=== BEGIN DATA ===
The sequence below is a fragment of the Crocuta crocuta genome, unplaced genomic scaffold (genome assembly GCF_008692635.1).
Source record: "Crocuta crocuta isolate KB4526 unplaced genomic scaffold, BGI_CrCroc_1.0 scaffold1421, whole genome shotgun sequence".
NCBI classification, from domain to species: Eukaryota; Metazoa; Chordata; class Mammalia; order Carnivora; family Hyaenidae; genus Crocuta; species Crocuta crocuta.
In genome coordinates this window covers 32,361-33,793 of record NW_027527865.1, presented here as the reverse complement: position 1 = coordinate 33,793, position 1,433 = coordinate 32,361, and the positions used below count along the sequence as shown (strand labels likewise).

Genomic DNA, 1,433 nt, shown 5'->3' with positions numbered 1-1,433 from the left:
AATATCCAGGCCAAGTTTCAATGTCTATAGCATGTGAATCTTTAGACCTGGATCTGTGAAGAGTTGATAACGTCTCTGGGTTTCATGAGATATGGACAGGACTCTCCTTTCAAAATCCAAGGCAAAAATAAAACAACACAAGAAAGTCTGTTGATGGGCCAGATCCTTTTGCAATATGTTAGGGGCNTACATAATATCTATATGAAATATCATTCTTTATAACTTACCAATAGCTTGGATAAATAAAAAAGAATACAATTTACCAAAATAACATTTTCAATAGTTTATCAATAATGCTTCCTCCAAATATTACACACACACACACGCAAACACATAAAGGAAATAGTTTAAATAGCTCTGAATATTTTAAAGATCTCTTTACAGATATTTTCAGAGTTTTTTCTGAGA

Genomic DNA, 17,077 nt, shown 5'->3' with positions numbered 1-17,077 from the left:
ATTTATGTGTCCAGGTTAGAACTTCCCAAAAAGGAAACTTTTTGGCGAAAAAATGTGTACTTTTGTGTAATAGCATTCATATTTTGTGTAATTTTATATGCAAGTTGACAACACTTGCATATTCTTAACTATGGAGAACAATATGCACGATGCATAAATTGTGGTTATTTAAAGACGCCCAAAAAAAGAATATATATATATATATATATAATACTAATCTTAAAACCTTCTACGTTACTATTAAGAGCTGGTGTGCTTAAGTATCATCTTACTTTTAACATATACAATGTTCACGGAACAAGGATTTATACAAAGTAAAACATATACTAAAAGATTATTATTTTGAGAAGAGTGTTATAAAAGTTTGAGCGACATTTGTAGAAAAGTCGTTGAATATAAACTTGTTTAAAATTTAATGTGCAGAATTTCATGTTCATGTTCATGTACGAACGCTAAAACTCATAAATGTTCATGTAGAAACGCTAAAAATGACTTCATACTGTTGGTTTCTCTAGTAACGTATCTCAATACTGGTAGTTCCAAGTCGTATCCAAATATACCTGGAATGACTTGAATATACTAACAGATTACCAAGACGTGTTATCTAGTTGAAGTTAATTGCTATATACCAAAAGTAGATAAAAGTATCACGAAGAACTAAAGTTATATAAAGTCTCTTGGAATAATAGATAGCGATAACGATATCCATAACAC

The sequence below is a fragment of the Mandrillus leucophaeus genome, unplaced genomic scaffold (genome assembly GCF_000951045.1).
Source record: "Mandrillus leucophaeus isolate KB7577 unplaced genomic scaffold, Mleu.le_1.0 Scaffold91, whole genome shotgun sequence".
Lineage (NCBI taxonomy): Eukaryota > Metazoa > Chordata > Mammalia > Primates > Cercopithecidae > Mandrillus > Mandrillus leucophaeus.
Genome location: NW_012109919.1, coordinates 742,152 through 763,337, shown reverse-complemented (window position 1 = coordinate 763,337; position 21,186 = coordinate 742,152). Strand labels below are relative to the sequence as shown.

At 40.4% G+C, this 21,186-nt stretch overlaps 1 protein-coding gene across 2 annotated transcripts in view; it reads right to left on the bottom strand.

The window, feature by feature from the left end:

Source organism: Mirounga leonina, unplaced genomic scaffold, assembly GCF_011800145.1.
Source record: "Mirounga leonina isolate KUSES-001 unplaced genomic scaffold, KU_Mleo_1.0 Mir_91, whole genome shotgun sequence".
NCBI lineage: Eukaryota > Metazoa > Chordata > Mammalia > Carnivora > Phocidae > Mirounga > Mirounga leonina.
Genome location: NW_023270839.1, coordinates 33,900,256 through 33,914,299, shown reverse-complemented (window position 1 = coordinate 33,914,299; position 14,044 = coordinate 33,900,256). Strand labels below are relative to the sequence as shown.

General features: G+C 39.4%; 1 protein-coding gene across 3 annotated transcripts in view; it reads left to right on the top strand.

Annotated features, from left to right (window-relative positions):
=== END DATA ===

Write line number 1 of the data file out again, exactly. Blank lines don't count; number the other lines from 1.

The sequence below is a fragment of the Crocuta crocuta genome, unplaced genomic scaffold (genome assembly GCF_008692635.1).